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Cigar Culture

What Are the Oldest Cigar Brands?

J. Bennett Alexander Alexander's picture

J. Bennett Alexander

Occasionally, and only with good friends, I tell someone to go ahead and take whatever cigar they want from my humidor. First, I’m too lazy most of the time to get up and get them one, so there’s that. Second, very often some good conversations arise from having fresh eyes peruse your collection. In one case, a smallish Perfecto had been retrieved. It had no band, but I knew exactly what it was: A pre-Castro Romeo y Julieta. My friend, a relative novice to cigars, wanted to try it. He asked me, ‘What’s the oldest cigar you ever smoked?’ I think the one he just lit up could have been it, but I do recall having had a very old Cuban Punch. It was small. It had been perfectly held in the humidor of a famous shop in London. It was very good, but, again, mild.

My friend took a few puffs of the pre-Castro cigar. The draw was good, he said. The flavor was mild, but pleasant. “Is Romeo y Julieta the oldest cigar company?” he asked. I said I didn’t think it was the oldest cigar brand. Of course, that discussion just left us wondering what brand, one that is still around, IS the oldest.

THE OLDEST CIGAR BRANDS

The first independent cigar brand established in Cuba was Cabañas, founded by Francisco Cabañas in 1797. Cabañas lasted until 1962 and was discontinued after being nationalized by the revolutionary government of Fidel Castro.

Romeo y Julieta was begun in 1875. The modern cigar band says so, but it’s not the oldest brand. Not by about 41 years. Now, it’s fairly easy to guess that the oldest cigar brand – and one that’s still around – is a Cuban one. Por Larrañaga came along in 1834 and Punch in 1840. Number three on the hit parade is H. Upmann, born in 1844. All three have non-Cuban counterparts today.

What’s important to understand is that the names of these three oldest cigar brands remain the same. That’s not necessarily the case for who owns them or the cigars they make.

POR LARRANAGA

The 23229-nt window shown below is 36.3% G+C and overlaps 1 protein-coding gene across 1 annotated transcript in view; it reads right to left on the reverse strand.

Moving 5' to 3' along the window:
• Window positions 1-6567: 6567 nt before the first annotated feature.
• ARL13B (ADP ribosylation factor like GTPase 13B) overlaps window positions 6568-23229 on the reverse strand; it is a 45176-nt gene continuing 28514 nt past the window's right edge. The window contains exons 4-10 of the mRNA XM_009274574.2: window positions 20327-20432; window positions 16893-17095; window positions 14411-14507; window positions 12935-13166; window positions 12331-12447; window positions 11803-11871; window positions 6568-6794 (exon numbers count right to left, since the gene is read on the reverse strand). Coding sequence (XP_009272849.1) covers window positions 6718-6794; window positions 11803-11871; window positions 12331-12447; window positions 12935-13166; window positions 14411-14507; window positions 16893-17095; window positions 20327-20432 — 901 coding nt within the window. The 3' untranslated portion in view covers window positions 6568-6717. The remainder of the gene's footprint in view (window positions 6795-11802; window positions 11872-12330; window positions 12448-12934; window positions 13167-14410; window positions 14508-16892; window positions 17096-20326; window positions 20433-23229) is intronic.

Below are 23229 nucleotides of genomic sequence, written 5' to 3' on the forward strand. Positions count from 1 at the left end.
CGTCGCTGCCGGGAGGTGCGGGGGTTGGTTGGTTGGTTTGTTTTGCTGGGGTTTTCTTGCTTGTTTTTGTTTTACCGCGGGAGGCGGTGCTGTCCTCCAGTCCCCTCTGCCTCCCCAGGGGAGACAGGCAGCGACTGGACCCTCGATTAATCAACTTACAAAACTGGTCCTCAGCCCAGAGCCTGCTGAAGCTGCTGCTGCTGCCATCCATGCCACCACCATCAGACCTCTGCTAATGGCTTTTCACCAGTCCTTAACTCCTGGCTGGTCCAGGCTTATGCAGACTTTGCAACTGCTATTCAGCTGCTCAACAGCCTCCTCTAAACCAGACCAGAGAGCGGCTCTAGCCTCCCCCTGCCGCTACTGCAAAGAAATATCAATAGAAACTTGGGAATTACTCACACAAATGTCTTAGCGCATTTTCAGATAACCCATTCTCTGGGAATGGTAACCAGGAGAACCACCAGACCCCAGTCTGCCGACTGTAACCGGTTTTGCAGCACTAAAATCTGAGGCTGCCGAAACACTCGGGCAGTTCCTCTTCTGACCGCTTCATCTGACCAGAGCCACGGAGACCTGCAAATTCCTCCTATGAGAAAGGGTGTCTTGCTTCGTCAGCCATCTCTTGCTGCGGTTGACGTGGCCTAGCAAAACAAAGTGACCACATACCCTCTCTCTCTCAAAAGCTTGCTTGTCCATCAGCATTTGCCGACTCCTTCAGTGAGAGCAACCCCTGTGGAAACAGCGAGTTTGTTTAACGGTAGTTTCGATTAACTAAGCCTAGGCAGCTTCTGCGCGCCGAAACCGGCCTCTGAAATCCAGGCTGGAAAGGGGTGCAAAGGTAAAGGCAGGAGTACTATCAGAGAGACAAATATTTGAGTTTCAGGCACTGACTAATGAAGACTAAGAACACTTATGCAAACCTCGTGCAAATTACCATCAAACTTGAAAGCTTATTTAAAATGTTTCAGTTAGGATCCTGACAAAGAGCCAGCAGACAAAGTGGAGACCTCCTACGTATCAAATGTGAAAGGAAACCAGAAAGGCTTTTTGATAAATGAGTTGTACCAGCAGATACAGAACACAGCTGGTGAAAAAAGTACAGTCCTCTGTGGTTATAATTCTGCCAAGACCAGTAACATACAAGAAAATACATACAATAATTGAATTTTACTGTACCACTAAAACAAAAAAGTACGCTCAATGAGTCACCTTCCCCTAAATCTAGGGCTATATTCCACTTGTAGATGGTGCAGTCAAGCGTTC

The brand was founded in 1834 by Ignacio Larrañaga who went to Havana from Spain in 1825. By the end of the 19th century, Por Larrañaga was a popular international premium cigar.

The original company was sold in 1937, resulting in it being owned by a British concern, Morris & Morris. In 1960, ownership changed again, putting the fabrica in the hands of the Cuban revolutionary government, which continued to make the Por Larrañaga cigar. The brand remained fairly popular through the 1970s, but production dropped significantly a decade later. A battle over trademarks in the 1990s resulted in limiting export to just a few countries. Later, Por Larrañaga was almost exclusively made by machine, with some hand-finishing and the cigar being sold mainly in Canada and the Middle East outside of Cuba. Since 2002, however, all Por Larrañaga shapes are made entirely by hand, though some vitolas use short filler. Like many other Cuban brands around the same time, Por Larrañaga released a Lonsdale for sale only in one country. In this case it was Germany. This was a much-loved cigar among aficionados who still bemoan its having been discontinued. Dig into a historical account of Por Larrañaga here.

PUNCH

Punch, a brand that is going strong today, was founded in 1840 by a German gentleman named Stockmann. Because of the fame of the Punch name in the United Kingdom, due to a well-known character called, “Mr. Punch,” the cigar became vastly popular there. The brand was sold in 1874 and then again 10 years later to Manuel López Fernandez, whose name is still found on Cuban Punch bands and boxes. That’s when Punch really took off.

López retired in 1924 and the company lasted just until 1929, the year of the worldwide depression. The company’s financial troubles resulted in its being acquired in 1930 by Fernandez, Palicio y Cia. Punch rose again to join the company’s other brand, Hoyo de Monetrrey, as one of the world’s best. Trace the legacy of Punch cigars in our article on the brand’s history.

Jump to 1960 and the nationalization of the Cuban cigar industry by the Castro revolution. Fernando Palicio, like so many other cigar makers, fled to Florida. Seeing little future for the Cuban cigar business, Palicio sold his brands to Frank Llaneza and Dan Blumenthal, owners of Villazon & Co. Today, General Cigar owns the brands and continues to make the Punch and Hoyo de Monterrey cigars in Honduras.